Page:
a. Synonyms b. Antonyms c. Paronyms d. Homonyms e. Homophones f. Acronyms
a. Synonyms: The words which bear the nearest meaning or similar meaning of any word are known as the synonyms of the word.
Example: Battle – fight, war etc.
Battle (between large organized armies): Three important battles were fought at Panipath.
Fight (between persons or parties but without the aid of armies): The Muslims and the Hindus often fight for some reasons.
War (between nations with the aid of large armies): A third world war will destroy everything.
Crime, vice and sin
Crime (offence against law or state): Theft is a crime.
Vice (offence against moral law): Drinking is a vice.
Sin (offence against religion): Telling lies is a great sin.
Drown and sink
Drown (for living object): The body was drowned in the river.
Sink (for both living and lifeless object): The ship sank into the ocean.
Vacant and empty
Vacant (not filled or occupied): The house is vacant.
Empty (not containing anything): The pitcher is empty.
b. Antonyms: The words which bear the opposite meaning of any word are known as antonyms of the word.
Example: possible – impossible, decent – indecent
c. Paronyms: In English, there are some words that are begotten from the same word but their meanings are different in the uses. These types of words are called paronyms.
Example: Artistic (beautiful): The poem is artistic.
Artful (clever): He succeeded by artful means.
Artificial (not natural): Modern life is getting artificial.
Childish (is used in bad sense; means ‘silly’): You are now fairly grown up but your habits are childish.
Childlike (is used in positive sense; means ‘simple’ and ‘innocent’): Her childlike simplicity pleased everybody.
d. Homonyms: In English language, there are many words whose spellings are the same but they create different meanings according to the uses/patterns of the words and the sentences and these types of words are known as homonyms.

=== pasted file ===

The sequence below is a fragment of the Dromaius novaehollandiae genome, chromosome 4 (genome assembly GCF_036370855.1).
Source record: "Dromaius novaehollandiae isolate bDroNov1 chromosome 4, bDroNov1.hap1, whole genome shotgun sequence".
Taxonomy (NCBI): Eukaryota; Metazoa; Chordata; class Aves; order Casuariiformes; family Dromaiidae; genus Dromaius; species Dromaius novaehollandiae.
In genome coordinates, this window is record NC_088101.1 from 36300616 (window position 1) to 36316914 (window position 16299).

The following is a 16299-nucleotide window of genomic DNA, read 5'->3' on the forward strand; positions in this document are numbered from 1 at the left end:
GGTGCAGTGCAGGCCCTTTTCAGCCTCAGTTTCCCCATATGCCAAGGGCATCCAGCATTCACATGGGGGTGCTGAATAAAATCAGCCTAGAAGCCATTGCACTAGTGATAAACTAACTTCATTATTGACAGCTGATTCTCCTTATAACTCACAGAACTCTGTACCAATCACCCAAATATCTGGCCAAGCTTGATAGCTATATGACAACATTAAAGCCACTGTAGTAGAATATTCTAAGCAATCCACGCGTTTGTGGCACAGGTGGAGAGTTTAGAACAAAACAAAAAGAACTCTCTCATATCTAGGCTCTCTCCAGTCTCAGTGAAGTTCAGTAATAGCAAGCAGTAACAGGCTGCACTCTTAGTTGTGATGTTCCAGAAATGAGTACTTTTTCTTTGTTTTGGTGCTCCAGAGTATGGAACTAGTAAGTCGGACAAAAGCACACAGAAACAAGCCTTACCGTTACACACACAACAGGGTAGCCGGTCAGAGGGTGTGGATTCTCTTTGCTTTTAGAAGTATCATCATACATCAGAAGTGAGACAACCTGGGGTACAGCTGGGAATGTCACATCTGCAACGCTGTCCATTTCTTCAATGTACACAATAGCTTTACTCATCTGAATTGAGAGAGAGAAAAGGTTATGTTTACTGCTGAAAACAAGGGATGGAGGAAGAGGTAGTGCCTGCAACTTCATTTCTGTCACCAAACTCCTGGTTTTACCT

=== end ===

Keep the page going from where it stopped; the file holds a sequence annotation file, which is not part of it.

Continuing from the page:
He works in this bar (royal court).
I have crossed the bar (barrier).
The window bars (clincher/bolt) were broken.
The criminals were put behind the bar (jail).
We will go to International Trade Fair (innumerable)
He writes a fair (nice) hand.
She looks fair (lovely).
It is not a fair (rightful) business.
He divided the food fairly (equally).
e. Homophones: In English language, there are many words whose spellings and meanings are totally different from one another but they create the same pronunciation. These types of words are called homophones.
Example: Accept (take): He accepted with thanks and some humble presents from me.
Except (excluding): None could complete except him.
Check: I have checked all the accounts.
Cheque: He was paid by cheque.
f. Acronyms: Some initial letter abbreviations are pronounced like the words. These are often called acronyms. Generally, articles are usually dropped in acronyms.
The United Nations Education, Scientific and Cultural Organization.
World Health Organization